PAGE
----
This is where understanding and words fail me once more. I admit the following is still liberal in scope, but Andrew Rawnsley, Nick Cohen and Will Hutton in today’s Observer explain it so well I urge you to read them whatever your own political views. The Observer and Guardian are about the only publications that give a liberal view of the world: the rest of our media is so polarised it makes it all but impossible to get a balanced view, as far as I can tell.

(Don’t read the comments, though. Never read comments to online opinion—that way madness lies.)

Andrew Rawnsley:

The rest of the European Union simply shrugged at his “veto” and will now proceed to try to fashion a new regime for the eurozone without a British voice in the room. The prime minister’s agenda is left in shreds. He did not get the protocol he wanted to exempt the UK from European regulation of financial services and Britain’s exclusion from the negotiations means that he is now even less likely to secure one in the future. He may get a hero’s welcome from some of the Tory Eurosceptics who are exulting in Britain’s isolation and celebrating this as the most magnificent performance since Margaret Thatcher wielded the handbag. But that is likely to prove to be very short-lived. They forget that Mrs T never made the mistake of leaving an empty chair where Britain ought to be sitting. Once their initial euphoria has worn off, Tory sceptics will discover that this outcome does not advance their ambition to repatriate powers from Brussels—it has made it even harder to achieve.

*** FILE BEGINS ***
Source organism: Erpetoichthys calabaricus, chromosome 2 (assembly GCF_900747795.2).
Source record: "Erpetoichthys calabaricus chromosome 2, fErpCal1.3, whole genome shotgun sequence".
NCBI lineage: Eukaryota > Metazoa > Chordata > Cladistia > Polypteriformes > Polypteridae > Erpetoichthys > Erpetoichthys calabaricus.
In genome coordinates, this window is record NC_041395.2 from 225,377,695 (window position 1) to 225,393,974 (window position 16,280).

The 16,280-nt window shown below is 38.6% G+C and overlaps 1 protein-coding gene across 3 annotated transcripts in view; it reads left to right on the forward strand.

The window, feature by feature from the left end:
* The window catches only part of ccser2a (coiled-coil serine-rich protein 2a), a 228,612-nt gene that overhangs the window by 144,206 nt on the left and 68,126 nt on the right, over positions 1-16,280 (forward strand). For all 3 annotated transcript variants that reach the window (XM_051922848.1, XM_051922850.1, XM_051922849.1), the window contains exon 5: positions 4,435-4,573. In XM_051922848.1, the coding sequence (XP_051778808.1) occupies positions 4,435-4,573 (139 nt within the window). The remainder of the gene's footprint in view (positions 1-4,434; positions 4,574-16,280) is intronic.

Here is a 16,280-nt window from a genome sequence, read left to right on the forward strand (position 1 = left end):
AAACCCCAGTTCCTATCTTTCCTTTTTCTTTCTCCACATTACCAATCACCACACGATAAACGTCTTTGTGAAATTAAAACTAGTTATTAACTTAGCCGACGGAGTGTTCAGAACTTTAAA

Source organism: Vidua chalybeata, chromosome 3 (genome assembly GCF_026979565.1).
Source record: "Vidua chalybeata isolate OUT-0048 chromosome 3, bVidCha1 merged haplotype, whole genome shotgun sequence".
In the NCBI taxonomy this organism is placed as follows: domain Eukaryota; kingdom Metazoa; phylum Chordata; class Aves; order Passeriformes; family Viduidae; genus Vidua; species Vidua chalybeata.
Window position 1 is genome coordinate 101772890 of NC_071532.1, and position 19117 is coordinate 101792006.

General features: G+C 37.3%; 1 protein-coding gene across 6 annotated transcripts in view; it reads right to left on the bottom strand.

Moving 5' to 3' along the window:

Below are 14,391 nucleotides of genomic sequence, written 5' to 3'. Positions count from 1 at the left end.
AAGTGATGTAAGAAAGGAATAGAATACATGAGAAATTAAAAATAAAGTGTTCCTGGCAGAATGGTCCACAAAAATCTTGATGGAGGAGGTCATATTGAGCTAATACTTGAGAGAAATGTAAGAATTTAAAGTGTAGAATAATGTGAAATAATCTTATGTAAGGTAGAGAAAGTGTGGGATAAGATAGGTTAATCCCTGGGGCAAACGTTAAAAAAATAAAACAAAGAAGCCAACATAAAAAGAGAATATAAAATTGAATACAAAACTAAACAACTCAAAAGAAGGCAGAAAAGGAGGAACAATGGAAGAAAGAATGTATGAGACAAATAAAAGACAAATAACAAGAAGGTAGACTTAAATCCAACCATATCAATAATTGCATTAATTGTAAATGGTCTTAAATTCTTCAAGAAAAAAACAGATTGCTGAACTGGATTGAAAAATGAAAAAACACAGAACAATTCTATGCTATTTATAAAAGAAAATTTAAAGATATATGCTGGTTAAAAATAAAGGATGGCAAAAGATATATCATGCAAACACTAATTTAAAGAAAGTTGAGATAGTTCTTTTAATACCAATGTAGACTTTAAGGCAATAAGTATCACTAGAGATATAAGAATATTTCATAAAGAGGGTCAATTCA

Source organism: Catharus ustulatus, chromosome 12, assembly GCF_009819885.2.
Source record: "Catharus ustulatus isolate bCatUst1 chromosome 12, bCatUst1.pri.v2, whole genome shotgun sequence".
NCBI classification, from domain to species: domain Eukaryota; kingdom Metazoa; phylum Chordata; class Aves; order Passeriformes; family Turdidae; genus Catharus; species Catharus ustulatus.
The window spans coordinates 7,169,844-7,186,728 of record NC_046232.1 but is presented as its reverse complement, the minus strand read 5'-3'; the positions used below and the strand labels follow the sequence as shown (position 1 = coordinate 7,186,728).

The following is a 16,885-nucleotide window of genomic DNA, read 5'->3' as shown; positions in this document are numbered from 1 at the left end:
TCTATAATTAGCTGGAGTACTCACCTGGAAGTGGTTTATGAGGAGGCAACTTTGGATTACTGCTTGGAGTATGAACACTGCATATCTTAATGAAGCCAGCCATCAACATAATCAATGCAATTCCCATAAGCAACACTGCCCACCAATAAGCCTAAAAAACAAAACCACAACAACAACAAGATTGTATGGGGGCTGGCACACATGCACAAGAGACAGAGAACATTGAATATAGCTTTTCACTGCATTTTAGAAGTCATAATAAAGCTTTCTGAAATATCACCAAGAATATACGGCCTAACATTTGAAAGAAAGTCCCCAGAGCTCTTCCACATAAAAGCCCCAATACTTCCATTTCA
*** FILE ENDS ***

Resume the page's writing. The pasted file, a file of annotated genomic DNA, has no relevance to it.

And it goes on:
Nick Cohen:

The weekend’s headlines about David Cameron isolating Britain or bravely standing up for Britain’s independence, depending on which newspaper you read, may be irrelevant in a fortnight. The best reason for treating them with suspicion is that political actors are enjoying playing their familiar roles and reciting their old lines. British Eurosceptics are thrilled that David Cameron has reignited the passions of the Thatcher era. European leaders are again boasting of their commitment to the European ideal.

When you look at what that commitment means in practice, however, you see it is more of the same. Germany, Holland and the other northern countries are still refusing to spend the money or allow the inflation that would stop southern Europe descending into depression and dragging down the over-leveraged banking system with it. Trade imbalances and an uncompetitive exchange rate still crush Greece, Italy, Spain and Portugal.

Will Hutton:

There might have been a case for David Cameron to veto the use of the EU treaties for the eurozone bailout if Britain’s national interests had really been threatened. But they were not. Much of British finance in whose name Cameron exercised his veto—routine banking, insurance and accounting—was wholly unaffected by any treaty change. The financial services industry in Britain constitutes 7.5% of GDP and employs a million people; the City represents perhaps a third of that and, in turn, that part threatened—if it was threatened at all—some fraction of that. This is a tiny economic interest. If the coalition is serious about rebalancing the British economy, it is preposterous to place a fragment of the City at the forefront of our national priorities.

Moreover, any tax, such as the financial transaction tax about which Cameron was so exercised (and which is, in any case, a good idea if done right as recommended by the IMF), has to be agreed by all. Which means that the threat was nil. Even regulatory proposals, although proceeding by qualified majority voting, have in financial services proceeded, in reality, by unanimity.

 

Austerity needs a purpose, a crisis needs solutions. I’ve got a few | Deborah Orr | CiF | The Guardian